So, I came across an article the other day about a guy who had spent twenty years travelling to every country in the world. I can’t remember his name and I can’t find the article, so feel free to not believe me. I’m pretty sure I didn’t imagine it. But, I’ve been busy, so this may well be the case.
Anyway, he spent what he referred to as a lengthy amount of time in each country (although, if you try and do the maths it still can’t be that long, right?) getting to know the culture, hanging out with the locals, and generally getting a good, rounded picture of the place.
Whilst I was reading through, I found myself firstly nodding blindly in agreement that his few weeks or months here and there were a decent amount of time to get to know a place and, secondly, violently shaking my head in disagreement. Is it really long enough? Is it?
Think about it this way. I have lived in my hometown for 22 years, and there are still things I am finding out about it every day. There are still places I don’t know about, people I haven’t met, events I’ve never been to.
Brighton… My hometown that I know nothing about
So, my first question is…
How much do you need to know about a place?
Is it enough to be able to reel off a couple of attractions, or do you need to be able to name every single person who lives there and understand every little snippet of history that has made it the place it is today? Because, although I’m no expert, I’m pretty sure that’s near impossible.
I know a few people who consider countries they’ve only witnessed in transit as places they have been to, even if they have never left the airport. And, whilst it’s true that you have actually stepped foot in the country if that’s the case, does it really warrant a tick on your to-do list?
When it gets to this stage, you begin to start wading through murky waters. What ‘counts’ and what doesn’t? For some, simply breathing the air of a country is enough, whilst others like to get under the skin of it (whatever the hell that means), but at what point does one become the other? More simply, where is the line?
Let’s say, for the sake of this article, that Jimbob has spent two days in a city, pottering around eating nice food and seeing some popular sights. He hasn’t travelled out of the city and he arrives and leaves from the same airport which is not far from where he is staying. Then there’s SallyAnn, who has spent a week in the same place as Jimbob, again eating well and seeing some pretty things. She’s taken a few day trips, though, to a couple of places outside of the city. She wanted to see how the rest of the country live and, with the short space of time she had, thought this would be a good way to do that. Lastly, we have Gladys, who has spent six weeks travelling around the whole country. She spent a couple of weeks exploring the same city as Jimbob and SallyAnn, but has ventured further afield, too, visiting both rural and urban hotspots.
Now, tell me this. Can Jimbob, SallyAnn, and Gladys all say they have been to this country? Does anyone have more right to ‘brag’ about it than the others? What if I then said that Jimbob could give you a potted history of the country in thirty seconds and has friends there who took him to all the local hangouts, whilst Gladys spent her time on a tour bus with other English people, stayed in resorts, and couldn’t even tell you what the capital city is (I don’t know how this would happen if you spent six weeks somewhere, but let’s just say Gladys is particularly ignorant). Knowing this information, who would you say had more right to ‘count’ it as a place they had been to?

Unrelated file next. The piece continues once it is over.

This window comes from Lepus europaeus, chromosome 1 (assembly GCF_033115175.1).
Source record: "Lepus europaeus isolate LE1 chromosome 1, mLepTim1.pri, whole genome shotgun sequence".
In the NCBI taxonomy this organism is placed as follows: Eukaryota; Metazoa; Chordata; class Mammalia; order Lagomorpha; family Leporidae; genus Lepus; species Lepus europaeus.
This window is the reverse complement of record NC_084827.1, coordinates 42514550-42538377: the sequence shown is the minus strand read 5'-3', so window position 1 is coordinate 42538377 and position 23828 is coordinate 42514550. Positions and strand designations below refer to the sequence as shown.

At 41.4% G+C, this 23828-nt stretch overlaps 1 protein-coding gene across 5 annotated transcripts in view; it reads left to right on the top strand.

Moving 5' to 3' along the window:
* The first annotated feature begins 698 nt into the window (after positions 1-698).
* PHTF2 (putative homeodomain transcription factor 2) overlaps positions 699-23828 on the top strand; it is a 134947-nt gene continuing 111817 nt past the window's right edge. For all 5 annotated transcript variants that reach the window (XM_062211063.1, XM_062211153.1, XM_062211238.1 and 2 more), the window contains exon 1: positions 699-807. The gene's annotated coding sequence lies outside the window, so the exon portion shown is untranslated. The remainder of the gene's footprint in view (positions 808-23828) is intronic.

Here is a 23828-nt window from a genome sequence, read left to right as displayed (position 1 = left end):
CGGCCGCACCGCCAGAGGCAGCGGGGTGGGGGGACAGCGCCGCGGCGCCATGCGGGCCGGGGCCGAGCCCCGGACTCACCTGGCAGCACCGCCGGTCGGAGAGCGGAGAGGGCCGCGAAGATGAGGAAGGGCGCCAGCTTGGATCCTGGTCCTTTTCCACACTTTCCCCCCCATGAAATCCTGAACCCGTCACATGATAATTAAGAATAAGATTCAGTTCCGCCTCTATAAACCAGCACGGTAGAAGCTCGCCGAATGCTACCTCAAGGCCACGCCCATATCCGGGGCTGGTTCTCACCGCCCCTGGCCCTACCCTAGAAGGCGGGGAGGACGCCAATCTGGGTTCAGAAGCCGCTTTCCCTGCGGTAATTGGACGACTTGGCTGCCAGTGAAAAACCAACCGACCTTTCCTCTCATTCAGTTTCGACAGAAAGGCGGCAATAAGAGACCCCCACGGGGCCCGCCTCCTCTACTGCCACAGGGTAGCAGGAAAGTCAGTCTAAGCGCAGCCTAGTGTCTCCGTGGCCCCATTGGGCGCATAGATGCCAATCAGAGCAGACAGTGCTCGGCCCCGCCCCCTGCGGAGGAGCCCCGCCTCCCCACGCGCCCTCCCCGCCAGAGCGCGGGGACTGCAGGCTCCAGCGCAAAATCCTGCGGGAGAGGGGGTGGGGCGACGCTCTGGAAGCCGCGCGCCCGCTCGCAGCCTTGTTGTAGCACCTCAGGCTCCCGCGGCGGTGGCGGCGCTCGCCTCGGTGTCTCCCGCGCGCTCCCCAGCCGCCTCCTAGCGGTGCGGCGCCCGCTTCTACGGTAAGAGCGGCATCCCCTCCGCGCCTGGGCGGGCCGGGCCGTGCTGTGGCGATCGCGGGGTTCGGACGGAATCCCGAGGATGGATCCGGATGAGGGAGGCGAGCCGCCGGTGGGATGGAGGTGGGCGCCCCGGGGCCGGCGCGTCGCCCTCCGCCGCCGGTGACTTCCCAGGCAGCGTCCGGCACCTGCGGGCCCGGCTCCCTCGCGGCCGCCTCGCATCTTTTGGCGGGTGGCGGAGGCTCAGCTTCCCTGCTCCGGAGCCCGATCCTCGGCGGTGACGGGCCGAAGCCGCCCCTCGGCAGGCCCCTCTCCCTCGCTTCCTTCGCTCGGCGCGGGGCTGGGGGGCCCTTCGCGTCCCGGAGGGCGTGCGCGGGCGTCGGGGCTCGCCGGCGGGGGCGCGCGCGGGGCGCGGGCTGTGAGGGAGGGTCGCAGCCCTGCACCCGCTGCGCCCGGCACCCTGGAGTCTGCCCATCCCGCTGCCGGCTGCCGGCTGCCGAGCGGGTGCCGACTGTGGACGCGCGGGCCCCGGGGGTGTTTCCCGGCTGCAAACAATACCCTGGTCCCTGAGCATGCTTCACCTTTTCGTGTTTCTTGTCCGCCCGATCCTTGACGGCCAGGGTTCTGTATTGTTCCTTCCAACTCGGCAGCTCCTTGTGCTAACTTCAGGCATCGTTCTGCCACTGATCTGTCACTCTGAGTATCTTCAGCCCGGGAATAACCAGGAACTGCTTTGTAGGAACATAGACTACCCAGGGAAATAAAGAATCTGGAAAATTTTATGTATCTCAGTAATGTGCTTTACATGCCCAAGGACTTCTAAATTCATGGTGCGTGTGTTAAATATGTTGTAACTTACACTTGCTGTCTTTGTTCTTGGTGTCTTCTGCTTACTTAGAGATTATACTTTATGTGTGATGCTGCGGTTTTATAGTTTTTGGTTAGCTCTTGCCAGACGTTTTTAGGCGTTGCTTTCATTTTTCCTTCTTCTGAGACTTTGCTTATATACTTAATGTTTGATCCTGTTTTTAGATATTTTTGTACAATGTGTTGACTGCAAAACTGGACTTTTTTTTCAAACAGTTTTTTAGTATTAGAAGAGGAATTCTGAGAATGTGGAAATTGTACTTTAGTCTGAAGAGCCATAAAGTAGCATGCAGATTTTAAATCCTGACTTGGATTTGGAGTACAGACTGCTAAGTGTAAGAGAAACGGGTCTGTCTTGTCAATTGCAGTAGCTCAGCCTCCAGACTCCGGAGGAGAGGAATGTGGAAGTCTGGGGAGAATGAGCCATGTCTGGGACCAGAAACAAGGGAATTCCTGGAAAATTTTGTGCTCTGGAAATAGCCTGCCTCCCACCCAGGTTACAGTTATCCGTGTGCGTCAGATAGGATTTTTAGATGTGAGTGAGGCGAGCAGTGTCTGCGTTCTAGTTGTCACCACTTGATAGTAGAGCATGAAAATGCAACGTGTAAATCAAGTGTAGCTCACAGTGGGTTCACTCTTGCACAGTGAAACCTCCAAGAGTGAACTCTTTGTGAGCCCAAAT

Driving through the Croatian countryside on the way back from Montenegro. In transit.
Time is the most important thing, right?
I guess what I am trying to say is that length of time doesn’t really matter, it’s what you do with your time that counts. Sure, two days isn’t nearly enough time to visit everywhere in one town, let alone a whole country, but neither is six weeks (or six months, or one year) if you still don’t know something as simple as what the capital city or the national dish is when you leave.
The most eye-opening thing about the article I mentioned at the start, though, was the comments (no surprises there). Within the piece, there was a quote from the guy saying that most people are passengers not travellers, passing through places quickly, not bothering to get to know them. Well, as you can imagine, this stirred up a whole load of bitterness. Commenters left, right, and centre, were calling the guy arrogant, and assumed that he had the bank of mummy and daddy to fund his trip (for the record, he didn’t). Others were envious of his courage and wished they could do the same. Some were adamant that twenty years wasn’t enough time to get to know the world, whilst others wished they could spend that long learning the intricacies of this planet.
So, to answer the title of the post, how long do you have to spend in a country for it to count?
As long as you want. As long as you need.
I quite like the quote the guy threw around. I guess we just have to make sure we aren’t passengers. That we have an active role in the places that we visit, and come away knowing that little bit more. That’s all we can hope for really in a world that’s so diverse.